Mindy (A125794) is a 6 month old Holland lop rabbit. This white and grey girl is inquisitive and social with people. Rabbits are affectionate and rewarding pets when given plenty of attention. Mindy needs a family who has the time to provide her with plenty of exercise. She requires nutritional food, fresh water and hay. Just like cats, rabbits can be trained to use a litterbox! To learn more about Mindy and owning a pet rabbit, contact the Ottawa Humane Society at 613-725-3166 ext. 258 or at

Tuesday, January 18, 2011

Help us keep OHS animals healthy!

The OHS' in-house clinic relies solely on donations, so we’re extremely careful about the supplies we order and use. We simply can’t afford to have anything go to waste!

That means we’re also very careful about how we store the supplies we do have. Many veterinary vaccines need to be refrigerated at a constant temperature. Most regular refrigerators fluctuate in temperature, and these fluctuations can cause entire batches of vaccines to spoil. Medical-grade refrigerators safely store batches of vaccines and medicine in a regulated, constant environment, allowing us to help more animals and keep them healthy.

You can help keep the animals healthy by sponsoring the much-needed medical refrigerator to store medications.

Monday, January 17, 2011

Cold Weather Alert: Keep Your Pets Inside!

As it's chilly outside today, the Ottawa Humane Society (OHS) reminds pet owners that plunging temperatures can be dangerous and even life-threatening for pets. While the OHS strongly recommends that you bring your dog inside in extreme temperatures, owners of outside dogs need to be especially vigilant about providing appropriate care on days like this.

"As long as the weather remains bitterly cold, we'll have zero tolerance for dogs that are found outside without appropriate shelter," says Miriam Smith, an OSPCA inspector for the OHS. "If we find a dog outside under intolerable conditions and we can't locate an owner, there's a good chance that dog will be removed for its own safety."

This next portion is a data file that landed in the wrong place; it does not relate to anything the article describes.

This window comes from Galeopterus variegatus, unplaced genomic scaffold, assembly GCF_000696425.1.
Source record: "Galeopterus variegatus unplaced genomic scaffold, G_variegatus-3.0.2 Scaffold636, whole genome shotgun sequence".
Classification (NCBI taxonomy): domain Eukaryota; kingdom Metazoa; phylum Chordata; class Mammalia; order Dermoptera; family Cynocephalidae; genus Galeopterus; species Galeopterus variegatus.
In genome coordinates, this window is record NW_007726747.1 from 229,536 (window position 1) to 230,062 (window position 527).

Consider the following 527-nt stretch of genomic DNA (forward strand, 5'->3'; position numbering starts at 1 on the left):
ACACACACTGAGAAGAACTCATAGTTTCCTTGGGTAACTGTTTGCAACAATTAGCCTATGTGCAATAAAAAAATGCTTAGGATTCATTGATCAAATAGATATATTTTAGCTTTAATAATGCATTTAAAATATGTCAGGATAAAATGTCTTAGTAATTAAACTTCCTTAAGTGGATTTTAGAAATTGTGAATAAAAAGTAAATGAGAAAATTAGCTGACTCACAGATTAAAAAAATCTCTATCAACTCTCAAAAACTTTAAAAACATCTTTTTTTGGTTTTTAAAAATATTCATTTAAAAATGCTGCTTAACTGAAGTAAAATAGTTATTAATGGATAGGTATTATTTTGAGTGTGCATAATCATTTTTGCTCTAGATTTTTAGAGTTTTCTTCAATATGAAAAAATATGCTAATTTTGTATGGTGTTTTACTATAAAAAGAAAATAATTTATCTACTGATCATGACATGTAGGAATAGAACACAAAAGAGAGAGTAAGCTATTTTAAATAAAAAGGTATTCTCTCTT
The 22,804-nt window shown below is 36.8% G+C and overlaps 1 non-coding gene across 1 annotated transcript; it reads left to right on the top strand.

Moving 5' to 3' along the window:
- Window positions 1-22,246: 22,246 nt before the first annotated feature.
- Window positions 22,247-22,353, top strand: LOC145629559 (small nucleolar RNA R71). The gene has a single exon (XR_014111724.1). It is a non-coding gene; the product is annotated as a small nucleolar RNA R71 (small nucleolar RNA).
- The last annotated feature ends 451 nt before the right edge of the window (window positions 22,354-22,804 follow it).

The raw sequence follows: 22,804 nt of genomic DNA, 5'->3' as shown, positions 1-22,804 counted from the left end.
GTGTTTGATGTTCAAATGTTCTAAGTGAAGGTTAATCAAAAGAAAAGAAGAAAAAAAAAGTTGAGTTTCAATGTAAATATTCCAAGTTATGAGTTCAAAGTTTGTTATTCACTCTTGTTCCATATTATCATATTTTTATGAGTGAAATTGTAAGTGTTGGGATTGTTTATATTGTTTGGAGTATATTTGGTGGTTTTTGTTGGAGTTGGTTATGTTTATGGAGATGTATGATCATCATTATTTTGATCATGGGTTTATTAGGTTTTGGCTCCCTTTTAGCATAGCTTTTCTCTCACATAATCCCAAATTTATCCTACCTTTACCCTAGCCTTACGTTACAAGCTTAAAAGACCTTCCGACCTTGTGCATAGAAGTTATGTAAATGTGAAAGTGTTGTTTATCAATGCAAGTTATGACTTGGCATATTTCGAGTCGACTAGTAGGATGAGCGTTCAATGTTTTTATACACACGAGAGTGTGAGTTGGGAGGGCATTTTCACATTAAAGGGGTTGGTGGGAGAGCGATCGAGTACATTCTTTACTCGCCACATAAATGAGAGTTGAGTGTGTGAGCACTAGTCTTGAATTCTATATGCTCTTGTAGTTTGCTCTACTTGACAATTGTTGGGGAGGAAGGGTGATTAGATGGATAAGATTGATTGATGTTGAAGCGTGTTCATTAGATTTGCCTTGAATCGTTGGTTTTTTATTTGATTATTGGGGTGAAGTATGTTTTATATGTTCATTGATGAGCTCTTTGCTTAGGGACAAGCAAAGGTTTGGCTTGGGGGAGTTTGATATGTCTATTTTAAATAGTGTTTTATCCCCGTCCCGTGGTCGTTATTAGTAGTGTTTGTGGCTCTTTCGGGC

Dogs that live outside require as a minimum a doghouse soundly built of weatherproof materials facing away from prevailing winds. It should be elevated and insulated, with a door flap and bedding of straw or wood shavings. Animals who are outside need a constant source of fresh water, so check your dog's bowl often to ensure it hasn't frozen.

Keep your animals away from ice-covered bodies of water-even small ponds you think may be frozen over. Although many surfaces may appear solid, ice is often uneven and thin in places, and your pet may fall in and possibly suffer hypothermia or even death.

It's best to limit the amount of outdoor time for any animal in frigid temperatures, so take your dog for lots of quick short walks instead of one long one. Consider a sweater for your pet on cold days when you go out, especially if your dog is very young or old, or is sick or short-coated. Be sure to wipe down his paws each time you return home to remove chemicals or salt often used to melt ice and snow. These can be poisonous if ingested and can irritate sensitive feet.

Cat owners also have to be careful in winter. Cats are especially susceptible to the cold and don't have the body mass to keep warm in cold temperatures. If your cat does go outdoors, make sure it's only for short periods, and ensure your cat is inside overnight.

Remember never to leave an animal in an unheated car for long periods of time, and be sure to knock on the car hood each time you start the engine to scare any cats away. Cats often crawl under car hoods to find warmth and can be injured or killed by a starting motor.

If you see an animal in distress or without adequate shelter from the cold, call the OHS Emergency Unit at 613-725-1532.

Friday, January 14, 2011

Changed Date: Poker Run in Larose Forest

Mush LaroseThe Poker Run at Larose Forest has been rescheduled to Sunday, February 20th due to current poor trail conditions.

This will be a FUN event with the purpose of getting out with your dogs and having a great day while helping other animals in need.

It will also be a team event, so grab a friend, your spouse or anyone you like to have fun with. You may go out with 2 dogs, 4, 6 or 12 dogs - it is entirely up to you: but you must go as a team. You may have one team member skijoring and the other sledding; you may have your team member in the basket of your sled; whatever combination you wish.

Cost: $10.00 per person
Registration: 9:00 a.m. - 9:30 a.m.